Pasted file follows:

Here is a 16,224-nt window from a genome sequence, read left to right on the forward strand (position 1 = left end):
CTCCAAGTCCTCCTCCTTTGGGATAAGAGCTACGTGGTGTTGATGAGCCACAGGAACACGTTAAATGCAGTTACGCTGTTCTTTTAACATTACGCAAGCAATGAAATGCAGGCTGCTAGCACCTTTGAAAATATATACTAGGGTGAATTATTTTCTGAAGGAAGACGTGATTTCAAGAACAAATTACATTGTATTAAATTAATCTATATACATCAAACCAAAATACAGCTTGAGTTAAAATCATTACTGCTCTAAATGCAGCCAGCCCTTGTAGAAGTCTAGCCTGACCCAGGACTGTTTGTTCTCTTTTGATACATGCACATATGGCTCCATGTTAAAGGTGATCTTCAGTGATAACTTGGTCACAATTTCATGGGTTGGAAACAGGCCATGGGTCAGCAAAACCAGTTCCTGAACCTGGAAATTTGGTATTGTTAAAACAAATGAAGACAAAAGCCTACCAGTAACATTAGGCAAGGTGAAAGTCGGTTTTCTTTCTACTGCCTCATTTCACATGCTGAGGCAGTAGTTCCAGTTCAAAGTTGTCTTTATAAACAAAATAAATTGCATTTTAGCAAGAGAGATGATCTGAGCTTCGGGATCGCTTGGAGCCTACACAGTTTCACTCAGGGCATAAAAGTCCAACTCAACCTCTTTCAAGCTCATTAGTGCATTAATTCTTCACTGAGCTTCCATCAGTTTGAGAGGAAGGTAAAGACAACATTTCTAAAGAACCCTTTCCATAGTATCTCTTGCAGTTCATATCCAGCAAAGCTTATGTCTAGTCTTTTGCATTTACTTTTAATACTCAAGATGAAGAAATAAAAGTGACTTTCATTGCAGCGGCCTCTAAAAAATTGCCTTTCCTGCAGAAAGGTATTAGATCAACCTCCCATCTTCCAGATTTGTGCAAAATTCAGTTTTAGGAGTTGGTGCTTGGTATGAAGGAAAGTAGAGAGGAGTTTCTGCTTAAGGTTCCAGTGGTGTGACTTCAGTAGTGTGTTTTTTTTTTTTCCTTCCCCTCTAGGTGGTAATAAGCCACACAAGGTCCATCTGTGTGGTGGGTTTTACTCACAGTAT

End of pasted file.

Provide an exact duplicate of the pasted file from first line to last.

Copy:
Here is a 16,224-nt window from a genome sequence, read left to right on the forward strand (position 1 = left end):
CTCCAAGTCCTCCTCCTTTGGGATAAGAGCTACGTGGTGTTGATGAGCCACAGGAACACGTTAAATGCAGTTACGCTGTTCTTTTAACATTACGCAAGCAATGAAATGCAGGCTGCTAGCACCTTTGAAAATATATACTAGGGTGAATTATTTTCTGAAGGAAGACGTGATTTCAAGAACAAATTACATTGTATTAAATTAATCTATATACATCAAACCAAAATACAGCTTGAGTTAAAATCATTACTGCTCTAAATGCAGCCAGCCCTTGTAGAAGTCTAGCCTGACCCAGGACTGTTTGTTCTCTTTTGATACATGCACATATGGCTCCATGTTAAAGGTGATCTTCAGTGATAACTTGGTCACAATTTCATGGGTTGGAAACAGGCCATGGGTCAGCAAAACCAGTTCCTGAACCTGGAAATTTGGTATTGTTAAAACAAATGAAGACAAAAGCCTACCAGTAACATTAGGCAAGGTGAAAGTCGGTTTTCTTTCTACTGCCTCATTTCACATGCTGAGGCAGTAGTTCCAGTTCAAAGTTGTCTTTATAAACAAAATAAATTGCATTTTAGCAAGAGAGATGATCTGAGCTTCGGGATCGCTTGGAGCCTACACAGTTTCACTCAGGGCATAAAAGTCCAACTCAACCTCTTTCAAGCTCATTAGTGCATTAATTCTTCACTGAGCTTCCATCAGTTTGAGAGGAAGGTAAAGACAACATTTCTAAAGAACCCTTTCCATAGTATCTCTTGCAGTTCATATCCAGCAAAGCTTATGTCTAGTCTTTTGCATTTACTTTTAATACTCAAGATGAAGAAATAAAAGTGACTTTCATTGCAGCGGCCTCTAAAAAATTGCCTTTCCTGCAGAAAGGTATTAGATCAACCTCCCATCTTCCAGATTTGTGCAAAATTCAGTTTTAGGAGTTGGTGCTTGGTATGAAGGAAAGTAGAGAGGAGTTTCTGCTTAAGGTTCCAGTGGTGTGACTTCAGTAGTGTGTTTTTTTTTTTTCCTTCCCCTCTAGGTGGTAATAAGCCACACAAGGTCCATCTGTGTGGTGGGTTTTACTCACAGTAT